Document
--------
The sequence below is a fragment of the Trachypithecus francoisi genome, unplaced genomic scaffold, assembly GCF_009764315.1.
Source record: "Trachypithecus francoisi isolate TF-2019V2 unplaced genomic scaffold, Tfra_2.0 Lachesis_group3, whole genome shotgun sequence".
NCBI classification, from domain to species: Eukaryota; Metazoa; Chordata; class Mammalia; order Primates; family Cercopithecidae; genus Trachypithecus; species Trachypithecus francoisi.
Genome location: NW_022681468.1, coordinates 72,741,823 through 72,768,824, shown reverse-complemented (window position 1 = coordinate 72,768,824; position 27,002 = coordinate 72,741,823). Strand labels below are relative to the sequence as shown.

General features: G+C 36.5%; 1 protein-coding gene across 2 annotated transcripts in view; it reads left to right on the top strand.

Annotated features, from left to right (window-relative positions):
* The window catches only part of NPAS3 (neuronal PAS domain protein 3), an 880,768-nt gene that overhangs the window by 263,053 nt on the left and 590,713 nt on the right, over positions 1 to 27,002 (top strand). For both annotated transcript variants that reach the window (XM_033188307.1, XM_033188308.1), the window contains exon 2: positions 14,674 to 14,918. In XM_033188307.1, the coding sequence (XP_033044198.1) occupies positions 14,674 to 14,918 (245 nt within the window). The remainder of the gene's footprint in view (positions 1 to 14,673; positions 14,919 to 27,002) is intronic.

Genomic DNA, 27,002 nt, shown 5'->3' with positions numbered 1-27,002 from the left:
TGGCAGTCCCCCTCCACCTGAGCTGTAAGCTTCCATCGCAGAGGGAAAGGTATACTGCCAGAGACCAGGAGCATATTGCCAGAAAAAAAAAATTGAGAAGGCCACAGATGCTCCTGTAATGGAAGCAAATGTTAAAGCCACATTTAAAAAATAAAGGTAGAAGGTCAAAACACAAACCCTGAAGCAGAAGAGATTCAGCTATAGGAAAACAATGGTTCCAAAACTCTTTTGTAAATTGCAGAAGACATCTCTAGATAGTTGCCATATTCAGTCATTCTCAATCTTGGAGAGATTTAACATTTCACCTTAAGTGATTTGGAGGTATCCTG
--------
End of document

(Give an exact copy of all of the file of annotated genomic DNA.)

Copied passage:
The sequence below is a fragment of the Trachypithecus francoisi genome, unplaced genomic scaffold, assembly GCF_009764315.1.
Source record: "Trachypithecus francoisi isolate TF-2019V2 unplaced genomic scaffold, Tfra_2.0 Lachesis_group3, whole genome shotgun sequence".
NCBI classification, from domain to species: Eukaryota; Metazoa; Chordata; class Mammalia; order Primates; family Cercopithecidae; genus Trachypithecus; species Trachypithecus francoisi.
Genome location: NW_022681468.1, coordinates 72,741,823 through 72,768,824, shown reverse-complemented (window position 1 = coordinate 72,768,824; position 27,002 = coordinate 72,741,823). Strand labels below are relative to the sequence as shown.

General features: G+C 36.5%; 1 protein-coding gene across 2 annotated transcripts in view; it reads left to right on the top strand.

Annotated features, from left to right (window-relative positions):
* The window catches only part of NPAS3 (neuronal PAS domain protein 3), an 880,768-nt gene that overhangs the window by 263,053 nt on the left and 590,713 nt on the right, over positions 1 to 27,002 (top strand). For both annotated transcript variants that reach the window (XM_033188307.1, XM_033188308.1), the window contains exon 2: positions 14,674 to 14,918. In XM_033188307.1, the coding sequence (XP_033044198.1) occupies positions 14,674 to 14,918 (245 nt within the window). The remainder of the gene's footprint in view (positions 1 to 14,673; positions 14,919 to 27,002) is intronic.

Genomic DNA, 27,002 nt, shown 5'->3' with positions numbered 1-27,002 from the left:
TGGCAGTCCCCCTCCACCTGAGCTGTAAGCTTCCATCGCAGAGGGAAAGGTATACTGCCAGAGACCAGGAGCATATTGCCAGAAAAAAAAAATTGAGAAGGCCACAGATGCTCCTGTAATGGAAGCAAATGTTAAAGCCACATTTAAAAAATAAAGGTAGAAGGTCAAAACACAAACCCTGAAGCAGAAGAGATTCAGCTATAGGAAAACAATGGTTCCAAAACTCTTTTGTAAATTGCAGAAGACATCTCTAGATAGTTGCCATATTCAGTCATTCTCAATCTTGGAGAGATTTAACATTTCACCTTAAGTGATTTGGAGGTATCCTG